Less than a month out from the premiere of Star Trek: Discovery, we still have more questions than answers about the prequel series. One thing we know for sure is that the Klingons will be playing a major role in whatever storyline Discovery explores — but they appear to be quite different from the Klingons we’ve seen before.
While the word “Klingon” tends to conjure up visions of the bumpy-headed warriors we’ve known throughout the films and all the Star Trek spinoffs since The Next Generation, devoted Trek fans will recall that the Klingons in The Original Series looked considerably more human. This was eventually explained away with a Star Trek: Enterprise retcon that revealed the more mundane appearances of the TOS-era Klingons to be the result of experimentation gone wrong. Discovery is set a decade before the events of TOS, but the Klingons we’re seeing in all the promo materials don’t exactly look like the latter-day Klingons on their augmented, smooth-headed TOS predecessors. So what does that mean, exactly? The new teaser, featuring Chris Obi as Klingon leader T’Kuvma, could provide some intriguing clues.
— Star Trek: Discovery (@startrekcbs) August 25, 2017
In the video, T’Kuvma talks about “remaining Klingon” in the face of some enemy or force who is trying to undermine the species at a fundamental level. “Atom by atom they will silence us,” says T’Kumva. “Cell by cell, our souls shall become theirs.” Now, he could certainly be speaking metaphorically, but, as pointed out by ncc-1031.com, that could also be referring to the augmented Klingons. A Klingon “purist” could easily see tinkering with Klingon genetics as a terrible offense, something that threatens the nature of the species. If T’Kumva’s speech is indeed referring to the genetic manipulation the led to TOS‘ Klingon look, then perhaps Discovery‘s Klingons are — retroactively speaking — the “first” look we’ve gotten at what Klingons originally looked like, before their genetics were distorted.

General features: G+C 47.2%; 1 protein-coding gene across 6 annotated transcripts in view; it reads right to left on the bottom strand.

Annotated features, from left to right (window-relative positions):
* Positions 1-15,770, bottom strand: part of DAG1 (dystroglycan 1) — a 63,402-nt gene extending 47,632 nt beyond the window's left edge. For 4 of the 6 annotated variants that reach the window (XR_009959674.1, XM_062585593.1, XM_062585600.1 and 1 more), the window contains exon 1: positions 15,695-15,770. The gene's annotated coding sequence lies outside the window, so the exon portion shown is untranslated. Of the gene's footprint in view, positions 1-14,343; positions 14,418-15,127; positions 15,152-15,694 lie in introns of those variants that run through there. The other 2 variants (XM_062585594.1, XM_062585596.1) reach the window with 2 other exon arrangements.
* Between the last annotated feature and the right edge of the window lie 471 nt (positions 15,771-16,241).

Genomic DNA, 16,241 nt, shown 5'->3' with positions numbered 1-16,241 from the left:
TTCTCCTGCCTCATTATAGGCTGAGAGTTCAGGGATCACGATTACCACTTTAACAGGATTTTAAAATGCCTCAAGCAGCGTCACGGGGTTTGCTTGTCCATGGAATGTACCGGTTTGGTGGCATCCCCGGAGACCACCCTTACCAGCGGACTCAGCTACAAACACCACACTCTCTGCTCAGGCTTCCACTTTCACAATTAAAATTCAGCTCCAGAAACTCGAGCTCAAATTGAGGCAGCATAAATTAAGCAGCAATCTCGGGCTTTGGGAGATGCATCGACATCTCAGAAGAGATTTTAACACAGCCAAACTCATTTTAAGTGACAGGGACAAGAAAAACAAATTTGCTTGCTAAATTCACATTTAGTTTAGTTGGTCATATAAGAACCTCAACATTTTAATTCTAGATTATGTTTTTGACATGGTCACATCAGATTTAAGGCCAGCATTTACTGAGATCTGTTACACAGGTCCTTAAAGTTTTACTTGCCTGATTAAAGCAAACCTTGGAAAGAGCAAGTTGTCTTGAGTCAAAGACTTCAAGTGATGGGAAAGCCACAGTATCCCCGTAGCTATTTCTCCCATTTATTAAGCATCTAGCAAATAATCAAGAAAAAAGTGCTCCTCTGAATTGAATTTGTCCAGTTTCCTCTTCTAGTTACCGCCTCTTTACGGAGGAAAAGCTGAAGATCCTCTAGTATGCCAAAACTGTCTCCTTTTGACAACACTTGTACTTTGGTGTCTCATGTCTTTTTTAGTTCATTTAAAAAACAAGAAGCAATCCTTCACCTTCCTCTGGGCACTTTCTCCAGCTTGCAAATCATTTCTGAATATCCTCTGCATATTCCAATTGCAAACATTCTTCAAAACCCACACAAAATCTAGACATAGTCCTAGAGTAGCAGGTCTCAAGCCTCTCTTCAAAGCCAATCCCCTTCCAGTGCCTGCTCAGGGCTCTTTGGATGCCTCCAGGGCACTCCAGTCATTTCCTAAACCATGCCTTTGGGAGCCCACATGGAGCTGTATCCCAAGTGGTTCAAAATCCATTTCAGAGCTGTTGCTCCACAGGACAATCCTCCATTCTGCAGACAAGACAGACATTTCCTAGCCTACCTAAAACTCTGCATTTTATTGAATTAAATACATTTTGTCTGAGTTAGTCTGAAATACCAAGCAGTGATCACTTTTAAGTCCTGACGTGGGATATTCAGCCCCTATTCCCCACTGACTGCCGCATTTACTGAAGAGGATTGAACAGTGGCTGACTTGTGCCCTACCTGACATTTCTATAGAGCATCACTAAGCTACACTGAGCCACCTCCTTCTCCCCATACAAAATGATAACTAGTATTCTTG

We know that T’Kumva is supposedly trying to unite the various Klingon houses. This is partially so the Klingons can stand together against the expansion of Starfleet, but what if he’s also trying to unite them against their own distorted genetics? If that’s the case, then Discovery could explore concepts of racism, ethnic cleansing, and all manner of other heady topics. It’s certainly the sort of stuff Trek has dug into in the past…or it could just be a red herring.
We’ll find out for sure when Star Trek: Discovery premieres on CBS and CBS All Access on September 24.
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